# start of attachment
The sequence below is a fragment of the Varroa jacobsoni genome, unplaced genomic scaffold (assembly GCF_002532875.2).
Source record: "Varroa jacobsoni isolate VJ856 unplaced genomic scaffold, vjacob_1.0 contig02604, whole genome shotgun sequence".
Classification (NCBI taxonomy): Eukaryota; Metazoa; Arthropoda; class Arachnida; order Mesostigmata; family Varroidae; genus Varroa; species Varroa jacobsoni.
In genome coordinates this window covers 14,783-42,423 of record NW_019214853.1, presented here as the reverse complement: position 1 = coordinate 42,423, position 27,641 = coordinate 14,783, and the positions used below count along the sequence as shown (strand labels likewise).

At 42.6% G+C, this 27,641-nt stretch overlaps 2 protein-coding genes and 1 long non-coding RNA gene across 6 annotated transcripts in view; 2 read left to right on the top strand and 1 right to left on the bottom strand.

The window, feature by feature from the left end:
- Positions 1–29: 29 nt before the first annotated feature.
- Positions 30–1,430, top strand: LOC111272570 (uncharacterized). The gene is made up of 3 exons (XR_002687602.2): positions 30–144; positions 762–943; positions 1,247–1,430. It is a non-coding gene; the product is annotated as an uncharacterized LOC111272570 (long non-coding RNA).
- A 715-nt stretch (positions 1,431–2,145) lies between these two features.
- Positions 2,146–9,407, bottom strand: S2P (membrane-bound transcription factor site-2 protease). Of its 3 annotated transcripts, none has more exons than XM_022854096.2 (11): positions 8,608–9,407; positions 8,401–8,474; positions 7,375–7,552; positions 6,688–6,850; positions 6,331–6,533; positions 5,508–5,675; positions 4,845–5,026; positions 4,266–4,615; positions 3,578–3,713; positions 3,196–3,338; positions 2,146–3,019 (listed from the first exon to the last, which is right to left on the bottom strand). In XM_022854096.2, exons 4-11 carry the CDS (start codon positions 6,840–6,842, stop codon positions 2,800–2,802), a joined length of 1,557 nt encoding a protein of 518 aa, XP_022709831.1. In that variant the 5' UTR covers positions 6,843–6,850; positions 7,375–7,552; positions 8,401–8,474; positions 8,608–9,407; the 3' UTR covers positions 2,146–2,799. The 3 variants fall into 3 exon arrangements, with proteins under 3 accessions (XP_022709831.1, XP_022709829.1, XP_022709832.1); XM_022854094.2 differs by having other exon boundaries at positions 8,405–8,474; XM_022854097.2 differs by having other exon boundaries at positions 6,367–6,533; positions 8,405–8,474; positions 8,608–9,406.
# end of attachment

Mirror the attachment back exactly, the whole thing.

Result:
The sequence below is a fragment of the Varroa jacobsoni genome, unplaced genomic scaffold (assembly GCF_002532875.2).
Source record: "Varroa jacobsoni isolate VJ856 unplaced genomic scaffold, vjacob_1.0 contig02604, whole genome shotgun sequence".
Classification (NCBI taxonomy): Eukaryota; Metazoa; Arthropoda; class Arachnida; order Mesostigmata; family Varroidae; genus Varroa; species Varroa jacobsoni.
In genome coordinates this window covers 14,783-42,423 of record NW_019214853.1, presented here as the reverse complement: position 1 = coordinate 42,423, position 27,641 = coordinate 14,783, and the positions used below count along the sequence as shown (strand labels likewise).

At 42.6% G+C, this 27,641-nt stretch overlaps 2 protein-coding genes and 1 long non-coding RNA gene across 6 annotated transcripts in view; 2 read left to right on the top strand and 1 right to left on the bottom strand.

The window, feature by feature from the left end:
- Positions 1–29: 29 nt before the first annotated feature.
- Positions 30–1,430, top strand: LOC111272570 (uncharacterized). The gene is made up of 3 exons (XR_002687602.2): positions 30–144; positions 762–943; positions 1,247–1,430. It is a non-coding gene; the product is annotated as an uncharacterized LOC111272570 (long non-coding RNA).
- A 715-nt stretch (positions 1,431–2,145) lies between these two features.
- Positions 2,146–9,407, bottom strand: S2P (membrane-bound transcription factor site-2 protease). Of its 3 annotated transcripts, none has more exons than XM_022854096.2 (11): positions 8,608–9,407; positions 8,401–8,474; positions 7,375–7,552; positions 6,688–6,850; positions 6,331–6,533; positions 5,508–5,675; positions 4,845–5,026; positions 4,266–4,615; positions 3,578–3,713; positions 3,196–3,338; positions 2,146–3,019 (listed from the first exon to the last, which is right to left on the bottom strand). In XM_022854096.2, exons 4-11 carry the CDS (start codon positions 6,840–6,842, stop codon positions 2,800–2,802), a joined length of 1,557 nt encoding a protein of 518 aa, XP_022709831.1. In that variant the 5' UTR covers positions 6,843–6,850; positions 7,375–7,552; positions 8,401–8,474; positions 8,608–9,407; the 3' UTR covers positions 2,146–2,799. The 3 variants fall into 3 exon arrangements, with proteins under 3 accessions (XP_022709831.1, XP_022709829.1, XP_022709832.1); XM_022854094.2 differs by having other exon boundaries at positions 8,405–8,474; XM_022854097.2 differs by having other exon boundaries at positions 6,367–6,533; positions 8,405–8,474; positions 8,608–9,406.